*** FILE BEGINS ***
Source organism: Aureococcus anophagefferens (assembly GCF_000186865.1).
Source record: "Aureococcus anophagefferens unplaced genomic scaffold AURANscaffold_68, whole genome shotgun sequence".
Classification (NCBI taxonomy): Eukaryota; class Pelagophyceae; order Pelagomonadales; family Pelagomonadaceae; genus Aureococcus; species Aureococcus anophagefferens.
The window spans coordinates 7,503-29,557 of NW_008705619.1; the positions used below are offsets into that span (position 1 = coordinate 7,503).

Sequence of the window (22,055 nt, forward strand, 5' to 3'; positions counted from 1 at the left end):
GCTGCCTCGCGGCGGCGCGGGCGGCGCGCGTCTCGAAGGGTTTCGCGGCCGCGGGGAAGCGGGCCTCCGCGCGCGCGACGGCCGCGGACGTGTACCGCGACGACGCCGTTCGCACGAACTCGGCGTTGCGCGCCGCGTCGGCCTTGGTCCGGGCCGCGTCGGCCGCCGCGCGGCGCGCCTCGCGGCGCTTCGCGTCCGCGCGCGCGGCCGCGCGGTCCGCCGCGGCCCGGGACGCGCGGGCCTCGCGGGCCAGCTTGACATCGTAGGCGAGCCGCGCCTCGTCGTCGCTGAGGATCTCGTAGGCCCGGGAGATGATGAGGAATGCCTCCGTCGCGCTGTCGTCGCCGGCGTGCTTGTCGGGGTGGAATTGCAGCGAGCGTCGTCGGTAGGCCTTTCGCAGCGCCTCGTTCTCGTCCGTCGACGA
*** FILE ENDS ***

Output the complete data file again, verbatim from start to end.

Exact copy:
Source organism: Aureococcus anophagefferens (assembly GCF_000186865.1).
Source record: "Aureococcus anophagefferens unplaced genomic scaffold AURANscaffold_68, whole genome shotgun sequence".
Classification (NCBI taxonomy): Eukaryota; class Pelagophyceae; order Pelagomonadales; family Pelagomonadaceae; genus Aureococcus; species Aureococcus anophagefferens.
The window spans coordinates 7,503-29,557 of NW_008705619.1; the positions used below are offsets into that span (position 1 = coordinate 7,503).

Sequence of the window (22,055 nt, forward strand, 5' to 3'; positions counted from 1 at the left end):
GCTGCCTCGCGGCGGCGCGGGCGGCGCGCGTCTCGAAGGGTTTCGCGGCCGCGGGGAAGCGGGCCTCCGCGCGCGCGACGGCCGCGGACGTGTACCGCGACGACGCCGTTCGCACGAACTCGGCGTTGCGCGCCGCGTCGGCCTTGGTCCGGGCCGCGTCGGCCGCCGCGCGGCGCGCCTCGCGGCGCTTCGCGTCCGCGCGCGCGGCCGCGCGGTCCGCCGCGGCCCGGGACGCGCGGGCCTCGCGGGCCAGCTTGACATCGTAGGCGAGCCGCGCCTCGTCGTCGCTGAGGATCTCGTAGGCCCGGGAGATGATGAGGAATGCCTCCGTCGCGCTGTCGTCGCCGGCGTGCTTGTCGGGGTGGAATTGCAGCGAGCGTCGTCGGTAGGCCTTTCGCAGCGCCTCGTTCTCGTCCGTCGACGA